With the EU and ECB opposing any such move, Mr Kenny said yesterday he hoped to cut the cost of the EU-IMF bailout to taxpayers in some other way.
He indicated that this could be by extending the terms of the bailout loans and a reduction in the interest charged on them.
But sparing the senior bondholders from losses will severely restrict the amount of savings Ireland can squeeze from a renegotiated deal.
Mr Kenny was speaking in Helsinki, where he met with prime ministers belonging to the centre-right European People’s Party, a grouping of which Fine Gael is a member. The meeting was held to discuss the European debt crisis ahead of a crucial summit of EU heads of state in Brussels on March 24-25.
It came as Europe’s economic recovery was dealt a blow when a key credit agency downgraded its outlook for Spain. The impact of restructuring its savings banks and tough austerity measures are a major risk to Spain’s future and prompted Fitch Ratings to revise its outlook for the country from stable to negative.
In Helsinki, Mr Kenny said: “I made it clear to them that while burden- sharing was an issue in the election campaign, if it is to be closed off in some form or other on the other side, there has to be a measure of flexibility in the context of maturity dates, and we are happy to discuss and negotiate other elements of this package after Wednesday when we have a new government.”
His comments are the first clear indication that burden-sharing — or “burning the bondholders”, as it is also termed — is now off the table. This is despite promises by Fine Gael during the election campaign that it would not put “another cent” into the banks until bondholders were made take some of the losses.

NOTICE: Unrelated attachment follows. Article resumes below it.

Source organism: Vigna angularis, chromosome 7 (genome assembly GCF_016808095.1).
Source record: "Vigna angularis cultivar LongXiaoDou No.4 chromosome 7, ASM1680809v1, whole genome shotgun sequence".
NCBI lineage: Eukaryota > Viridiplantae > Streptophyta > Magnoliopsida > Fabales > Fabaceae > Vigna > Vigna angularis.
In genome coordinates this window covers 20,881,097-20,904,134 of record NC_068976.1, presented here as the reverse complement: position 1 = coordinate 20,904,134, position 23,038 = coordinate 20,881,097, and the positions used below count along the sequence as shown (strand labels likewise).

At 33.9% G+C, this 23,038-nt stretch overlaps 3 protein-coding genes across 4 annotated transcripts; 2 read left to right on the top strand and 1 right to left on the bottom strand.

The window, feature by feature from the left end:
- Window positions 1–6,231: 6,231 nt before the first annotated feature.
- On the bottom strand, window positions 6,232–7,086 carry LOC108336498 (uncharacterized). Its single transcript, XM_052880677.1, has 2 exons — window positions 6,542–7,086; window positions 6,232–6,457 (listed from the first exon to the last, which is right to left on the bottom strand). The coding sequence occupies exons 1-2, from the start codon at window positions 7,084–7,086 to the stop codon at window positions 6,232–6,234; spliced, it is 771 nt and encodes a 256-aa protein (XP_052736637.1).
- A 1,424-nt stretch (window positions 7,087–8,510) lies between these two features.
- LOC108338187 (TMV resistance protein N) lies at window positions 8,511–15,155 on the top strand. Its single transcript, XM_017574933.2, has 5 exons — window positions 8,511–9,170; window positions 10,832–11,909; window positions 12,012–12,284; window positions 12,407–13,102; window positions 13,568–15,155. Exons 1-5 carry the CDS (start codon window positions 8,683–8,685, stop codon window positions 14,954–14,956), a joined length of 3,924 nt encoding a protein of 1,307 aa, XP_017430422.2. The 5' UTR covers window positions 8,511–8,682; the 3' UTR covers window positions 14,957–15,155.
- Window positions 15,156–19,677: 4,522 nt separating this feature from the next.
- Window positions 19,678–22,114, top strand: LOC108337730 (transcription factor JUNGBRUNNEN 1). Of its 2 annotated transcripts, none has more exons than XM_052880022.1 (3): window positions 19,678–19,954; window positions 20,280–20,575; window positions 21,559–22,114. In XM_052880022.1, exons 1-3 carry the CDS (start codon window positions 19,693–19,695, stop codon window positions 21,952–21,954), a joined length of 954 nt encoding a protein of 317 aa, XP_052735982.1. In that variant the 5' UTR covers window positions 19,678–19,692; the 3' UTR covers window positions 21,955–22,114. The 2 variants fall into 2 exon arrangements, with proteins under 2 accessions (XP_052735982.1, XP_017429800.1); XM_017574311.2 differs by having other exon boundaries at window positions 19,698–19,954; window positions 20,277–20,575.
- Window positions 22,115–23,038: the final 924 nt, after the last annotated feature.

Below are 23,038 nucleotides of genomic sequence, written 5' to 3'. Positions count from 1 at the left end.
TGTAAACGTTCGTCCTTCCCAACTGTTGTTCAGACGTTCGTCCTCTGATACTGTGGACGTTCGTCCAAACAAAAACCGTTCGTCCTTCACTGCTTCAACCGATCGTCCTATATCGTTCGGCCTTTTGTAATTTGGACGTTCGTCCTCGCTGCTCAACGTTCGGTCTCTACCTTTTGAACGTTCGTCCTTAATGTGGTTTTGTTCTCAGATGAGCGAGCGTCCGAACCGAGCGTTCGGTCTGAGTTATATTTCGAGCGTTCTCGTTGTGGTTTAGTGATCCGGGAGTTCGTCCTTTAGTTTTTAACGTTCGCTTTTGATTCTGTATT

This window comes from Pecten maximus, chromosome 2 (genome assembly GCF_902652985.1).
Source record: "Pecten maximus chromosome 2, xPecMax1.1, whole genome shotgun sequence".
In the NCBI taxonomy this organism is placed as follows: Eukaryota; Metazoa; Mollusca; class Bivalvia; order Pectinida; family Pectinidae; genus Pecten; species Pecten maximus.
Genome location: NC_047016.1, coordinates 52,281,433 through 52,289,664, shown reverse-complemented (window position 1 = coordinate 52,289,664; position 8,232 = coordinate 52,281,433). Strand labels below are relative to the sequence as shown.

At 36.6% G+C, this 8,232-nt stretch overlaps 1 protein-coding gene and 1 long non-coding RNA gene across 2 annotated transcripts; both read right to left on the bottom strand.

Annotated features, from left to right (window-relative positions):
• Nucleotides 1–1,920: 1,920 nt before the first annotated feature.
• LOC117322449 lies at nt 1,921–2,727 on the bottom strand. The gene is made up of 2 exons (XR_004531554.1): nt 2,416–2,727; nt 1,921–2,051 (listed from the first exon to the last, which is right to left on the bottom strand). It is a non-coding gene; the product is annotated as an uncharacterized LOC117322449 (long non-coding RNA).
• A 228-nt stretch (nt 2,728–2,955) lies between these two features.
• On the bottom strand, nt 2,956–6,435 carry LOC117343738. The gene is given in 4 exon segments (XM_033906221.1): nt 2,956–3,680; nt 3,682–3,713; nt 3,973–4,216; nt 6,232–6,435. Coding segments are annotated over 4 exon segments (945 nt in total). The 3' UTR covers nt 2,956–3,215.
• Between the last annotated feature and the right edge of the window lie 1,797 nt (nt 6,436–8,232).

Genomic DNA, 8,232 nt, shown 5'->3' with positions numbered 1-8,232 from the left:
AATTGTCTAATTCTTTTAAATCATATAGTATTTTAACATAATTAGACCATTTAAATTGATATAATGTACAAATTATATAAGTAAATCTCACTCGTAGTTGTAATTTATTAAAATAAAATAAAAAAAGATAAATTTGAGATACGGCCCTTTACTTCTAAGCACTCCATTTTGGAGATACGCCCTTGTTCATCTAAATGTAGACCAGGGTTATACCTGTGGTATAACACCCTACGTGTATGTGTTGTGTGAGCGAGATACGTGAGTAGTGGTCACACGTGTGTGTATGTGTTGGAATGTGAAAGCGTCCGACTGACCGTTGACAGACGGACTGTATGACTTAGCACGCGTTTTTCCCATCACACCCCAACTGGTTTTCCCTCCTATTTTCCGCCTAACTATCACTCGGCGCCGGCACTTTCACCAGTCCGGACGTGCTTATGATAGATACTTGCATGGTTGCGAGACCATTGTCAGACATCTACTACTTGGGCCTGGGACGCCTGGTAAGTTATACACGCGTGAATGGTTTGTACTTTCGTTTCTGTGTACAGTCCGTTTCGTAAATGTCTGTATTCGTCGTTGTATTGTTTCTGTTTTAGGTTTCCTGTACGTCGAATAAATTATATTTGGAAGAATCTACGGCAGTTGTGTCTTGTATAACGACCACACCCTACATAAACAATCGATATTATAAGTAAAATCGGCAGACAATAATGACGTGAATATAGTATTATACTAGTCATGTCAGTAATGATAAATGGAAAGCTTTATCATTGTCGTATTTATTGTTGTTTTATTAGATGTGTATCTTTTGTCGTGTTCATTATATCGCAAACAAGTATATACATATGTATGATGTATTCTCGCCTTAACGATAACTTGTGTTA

Some junior bondholders in the banks have already had “haircuts” imposed on their high-risk investments under policy overseen by the outgoing government. But imposing haircuts on the safer-investment senior bondholders is anathema to the EU and ECB, which fear such a move could trigger investor flight from the eurozone.
Mr Kenny was given a warm welcome by EU leaders in Helsinki, but got the clear message that he must stick to the EU-IMF deal and honour the senior bond investments in full.
Finland’s finance minister Jyrki Katainen, who hosted the meeting, said there could be “no free lunches”.
While the EU rescue mechanism being designed for post-2013 would see the possibility of haircuts on senior bondholders, this would not happen right now, he said.
European Commission president Jose Manuel Barroso, who had a one-to-one meeting with Mr Kenny, said Irish people needed to “face reality and prepare for the future”.
German chancellor Angela Merkel said that if Ireland did get a cheaper deal, there would have to be something in return: “There will always be give and take, so to make certain things possible, further commitments, further conditionality, will be necessary.”
But the EPP gave Mr Kenny a glimmer of hope that they will support his bid to reduce the cost of the bailout to Irish taxpayers.
Their statement after the Helsinki meeting said they encouraged periodical re-evaluation of EU and international assistance “which may lead to possible amendments of the packages in place”.
The EPP said there were no voices for or against Mr Kenny’s ideas to make changes to the bailout package.
But Valdis Dombrovskis, the prime minister of Latvia, which is in receipt of an IMF bailout, cautioned that extending the length of the IMF loan would also extend the surveillance period. “This may be a mixed blessing,” he said.
While Mr Kenny was in Helsinki, Labour leader Eamon Gilmore met with socialist leaders in Athens.
Back in Dublin, their respective negotiating teams made progress on a coalition deal, with a programme for government being drafted last night. Mr Kenny and Mr Gilmore are expected to sign off on the proposed programme today.